French Honors Society enjoys a day out playing Pétanque

Club members play Pétanque, a French game where teams compete to roll plastic balls closest to a smaller white ball


Sarah Young

Most Petanque boules are made of metal and the objective is to roll them as close as possible to the jack or cochonnet a smaller white ball often made of wood. Photo by Sarah Young

Sarah Young, Graphics Editor

The worn red and green plastic balls rolled across the green terf past a smaller white ball while onlookers cheered. On the field, players crouched down low and hurtled the ball across the turf towards a smaller white ball. On Oct. 9, French Honors Society (FHS) club members went to the upper field to play a game of Petanque. Pétanque is a French game similar to bocce ball or boules, and is usually played in parks. It involves two teams consisting of three players each. The objective of the game involves throwing the balls, or boules, as close as possible to the small white or wooden ball known as a jack or cochonnet.

FHS hosted the event but, students outside of the club were also encouraged to join the game. Senior Alicia Chen, despite not being an official member of the club, has been to all of FHS’s meetings since freshman year. Chen enjoys club activities that promote French culture and language. 

“Well there’s not really a lot of French speakers around here … as compared to Spanish speakers,” Chen said. “I think [French Honors Society] is a great opportunity to just practice your conversational skills with other people who know the language.”

Chen also enjoys Pétanque due to the minimal skill level required to play the game. Pétanque has only six major rules: decide who goes first via a coin flip, the jack must be thrown within 20-30 feet from the starting circle, all boules must be thrown from within the circle with both feet planted on the ground and each team throws one at a time.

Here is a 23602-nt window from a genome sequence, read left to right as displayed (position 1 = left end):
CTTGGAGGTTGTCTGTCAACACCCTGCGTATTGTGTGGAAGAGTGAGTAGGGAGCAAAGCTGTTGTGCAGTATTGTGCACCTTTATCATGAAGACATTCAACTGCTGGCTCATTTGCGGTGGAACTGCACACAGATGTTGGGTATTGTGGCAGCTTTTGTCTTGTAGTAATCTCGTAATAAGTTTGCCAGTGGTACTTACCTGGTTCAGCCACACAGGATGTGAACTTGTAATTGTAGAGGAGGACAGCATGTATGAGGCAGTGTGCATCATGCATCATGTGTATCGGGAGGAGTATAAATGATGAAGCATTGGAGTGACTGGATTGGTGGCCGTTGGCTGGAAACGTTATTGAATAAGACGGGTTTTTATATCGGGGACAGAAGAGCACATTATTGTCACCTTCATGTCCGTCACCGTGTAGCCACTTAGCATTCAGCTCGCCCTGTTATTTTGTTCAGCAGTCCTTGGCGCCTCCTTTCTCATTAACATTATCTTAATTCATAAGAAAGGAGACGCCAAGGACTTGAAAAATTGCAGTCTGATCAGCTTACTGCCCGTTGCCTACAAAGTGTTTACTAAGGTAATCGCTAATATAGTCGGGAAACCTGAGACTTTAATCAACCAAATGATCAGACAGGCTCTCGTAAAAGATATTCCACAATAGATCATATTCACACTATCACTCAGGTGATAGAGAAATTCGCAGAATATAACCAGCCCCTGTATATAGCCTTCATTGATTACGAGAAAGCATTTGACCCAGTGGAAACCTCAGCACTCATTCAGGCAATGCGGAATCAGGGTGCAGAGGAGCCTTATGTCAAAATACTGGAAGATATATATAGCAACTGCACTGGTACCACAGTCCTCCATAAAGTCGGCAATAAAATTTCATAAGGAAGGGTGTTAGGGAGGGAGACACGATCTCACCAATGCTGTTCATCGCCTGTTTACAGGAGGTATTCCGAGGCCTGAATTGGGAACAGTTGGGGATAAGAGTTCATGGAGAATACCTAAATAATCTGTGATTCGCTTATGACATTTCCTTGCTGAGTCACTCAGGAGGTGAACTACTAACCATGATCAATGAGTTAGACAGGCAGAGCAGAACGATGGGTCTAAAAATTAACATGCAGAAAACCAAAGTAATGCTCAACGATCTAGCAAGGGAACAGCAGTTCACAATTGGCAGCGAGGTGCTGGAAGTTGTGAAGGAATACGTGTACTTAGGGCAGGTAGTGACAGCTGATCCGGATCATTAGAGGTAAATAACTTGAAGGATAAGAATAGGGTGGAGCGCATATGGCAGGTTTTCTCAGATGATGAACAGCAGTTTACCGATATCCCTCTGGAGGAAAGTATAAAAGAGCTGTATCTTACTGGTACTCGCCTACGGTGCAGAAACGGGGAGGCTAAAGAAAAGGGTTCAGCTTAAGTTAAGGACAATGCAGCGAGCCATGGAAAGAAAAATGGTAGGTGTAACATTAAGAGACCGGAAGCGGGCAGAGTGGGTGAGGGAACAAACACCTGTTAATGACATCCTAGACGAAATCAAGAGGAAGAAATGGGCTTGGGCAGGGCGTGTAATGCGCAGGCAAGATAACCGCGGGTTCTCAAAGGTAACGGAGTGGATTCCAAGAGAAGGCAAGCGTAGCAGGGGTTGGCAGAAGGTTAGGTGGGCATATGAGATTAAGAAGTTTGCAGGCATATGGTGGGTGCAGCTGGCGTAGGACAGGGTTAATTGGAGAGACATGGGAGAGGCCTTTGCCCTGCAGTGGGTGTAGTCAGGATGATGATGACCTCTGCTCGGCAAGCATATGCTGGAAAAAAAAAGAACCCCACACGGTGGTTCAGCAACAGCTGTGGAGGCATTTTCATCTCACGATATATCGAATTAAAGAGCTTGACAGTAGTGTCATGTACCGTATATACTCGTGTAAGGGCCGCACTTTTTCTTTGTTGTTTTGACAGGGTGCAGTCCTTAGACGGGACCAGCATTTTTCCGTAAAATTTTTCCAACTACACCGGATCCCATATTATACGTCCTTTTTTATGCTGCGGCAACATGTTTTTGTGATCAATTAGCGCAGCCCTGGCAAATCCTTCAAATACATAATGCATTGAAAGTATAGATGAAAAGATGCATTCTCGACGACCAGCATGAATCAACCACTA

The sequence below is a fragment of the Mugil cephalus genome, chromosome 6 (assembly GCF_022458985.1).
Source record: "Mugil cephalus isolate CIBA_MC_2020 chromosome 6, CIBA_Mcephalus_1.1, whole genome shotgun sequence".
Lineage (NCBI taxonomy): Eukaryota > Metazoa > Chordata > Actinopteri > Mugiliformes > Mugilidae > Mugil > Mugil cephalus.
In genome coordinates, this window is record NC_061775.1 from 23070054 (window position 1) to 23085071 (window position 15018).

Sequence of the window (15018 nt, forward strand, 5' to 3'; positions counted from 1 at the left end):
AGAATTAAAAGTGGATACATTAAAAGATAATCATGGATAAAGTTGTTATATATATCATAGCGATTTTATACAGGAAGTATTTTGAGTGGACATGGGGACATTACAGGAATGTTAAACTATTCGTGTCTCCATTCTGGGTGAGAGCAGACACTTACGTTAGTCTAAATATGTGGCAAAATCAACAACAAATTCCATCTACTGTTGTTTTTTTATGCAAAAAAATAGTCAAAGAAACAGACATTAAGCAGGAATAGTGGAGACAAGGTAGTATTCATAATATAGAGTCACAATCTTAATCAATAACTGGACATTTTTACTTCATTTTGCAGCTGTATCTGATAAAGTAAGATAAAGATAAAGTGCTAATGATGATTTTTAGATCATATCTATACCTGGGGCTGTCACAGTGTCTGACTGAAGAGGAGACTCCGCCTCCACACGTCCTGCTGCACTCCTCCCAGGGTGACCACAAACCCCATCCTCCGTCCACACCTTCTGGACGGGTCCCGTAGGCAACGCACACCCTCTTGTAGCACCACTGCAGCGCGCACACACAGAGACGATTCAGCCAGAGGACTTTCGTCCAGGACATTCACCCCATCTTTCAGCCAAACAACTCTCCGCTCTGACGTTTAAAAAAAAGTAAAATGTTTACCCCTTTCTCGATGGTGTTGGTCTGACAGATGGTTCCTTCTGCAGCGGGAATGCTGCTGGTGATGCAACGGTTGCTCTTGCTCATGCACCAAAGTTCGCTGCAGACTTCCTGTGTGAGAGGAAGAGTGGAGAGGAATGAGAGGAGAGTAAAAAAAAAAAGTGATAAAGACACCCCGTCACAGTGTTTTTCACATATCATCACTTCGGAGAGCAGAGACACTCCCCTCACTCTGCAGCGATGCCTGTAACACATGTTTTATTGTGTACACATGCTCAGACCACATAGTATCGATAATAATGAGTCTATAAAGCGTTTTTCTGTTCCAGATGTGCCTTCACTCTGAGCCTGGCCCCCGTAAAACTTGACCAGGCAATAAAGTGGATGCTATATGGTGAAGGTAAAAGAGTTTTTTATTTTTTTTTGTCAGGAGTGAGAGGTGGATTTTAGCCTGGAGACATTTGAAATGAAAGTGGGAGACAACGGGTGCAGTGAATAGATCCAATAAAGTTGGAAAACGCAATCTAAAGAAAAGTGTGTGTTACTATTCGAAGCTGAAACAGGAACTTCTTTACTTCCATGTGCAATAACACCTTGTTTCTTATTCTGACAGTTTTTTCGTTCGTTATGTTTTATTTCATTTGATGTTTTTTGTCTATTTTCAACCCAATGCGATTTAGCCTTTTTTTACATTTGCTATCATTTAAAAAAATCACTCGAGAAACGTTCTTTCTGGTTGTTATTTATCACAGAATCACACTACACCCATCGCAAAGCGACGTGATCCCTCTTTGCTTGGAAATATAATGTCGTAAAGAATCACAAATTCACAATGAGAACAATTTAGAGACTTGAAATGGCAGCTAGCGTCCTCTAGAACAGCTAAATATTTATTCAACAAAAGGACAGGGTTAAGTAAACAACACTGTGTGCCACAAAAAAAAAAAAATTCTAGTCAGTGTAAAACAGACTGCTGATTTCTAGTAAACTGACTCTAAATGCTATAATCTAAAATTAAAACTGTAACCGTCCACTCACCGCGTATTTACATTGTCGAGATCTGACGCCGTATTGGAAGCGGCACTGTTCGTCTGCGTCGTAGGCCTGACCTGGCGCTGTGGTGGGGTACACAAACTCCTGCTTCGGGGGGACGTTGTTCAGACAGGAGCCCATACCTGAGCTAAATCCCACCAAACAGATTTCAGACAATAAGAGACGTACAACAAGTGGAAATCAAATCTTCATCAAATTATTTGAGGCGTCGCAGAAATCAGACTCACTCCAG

Sarah Young
In Petanque players remain in a small circle while doing their throw, in this case French Honors Society club members played from behind a white line. Photo by Sarah Young.

Additionally the team whose boules are closest to the jack wins; points are received for each boule closer to the jack then the opponents’, and after the first round the circle is drawn around the last position of the jack from the previous round. Pétanque allows many beginners to quickly pick up the game, and for FHS some of the rules have been simplified. This includes the position of the starting circle being changed to be a starting line.

One of the many beginning players was freshman Sach Dange, who joined the club in order to broaden her knowledge of French as well as learn more about French culture.

“I actually did not know that [Pétanque] was a French game — I always thought it was just an ordinary game that people played and it was actually pretty fun,” Dange said. “I’m a pretty competitive person, so I like the competitiveness of [Pétanque].”

Dange played alongside fellow member and freshman Kripa Mayureshewar against the officers of the club. Like Dange, Mayureshewar joined the club for similar reasons: experiencing French culture and practicing conversational skills.

“I think [FHS] provides a little bit more exposure into the cultures and traditions of French [people],” Mayureshewar said. “And it also gives you the chance to interact with upperclassmen who are more fluent [in French] than you are, so you can learn.”

FHS has played Pétanque every year, inviting new members to not only enjoy the game, but also attempt to converse in French. 

“It was a little bit more of exposure to the culture, so that was pretty nice,” Mayureshewar said. “I am looking forward to expanding my vocabulary a little bit more so I can eventually hold a conversation with someone [in] French.”

French Honors Society Petanque field day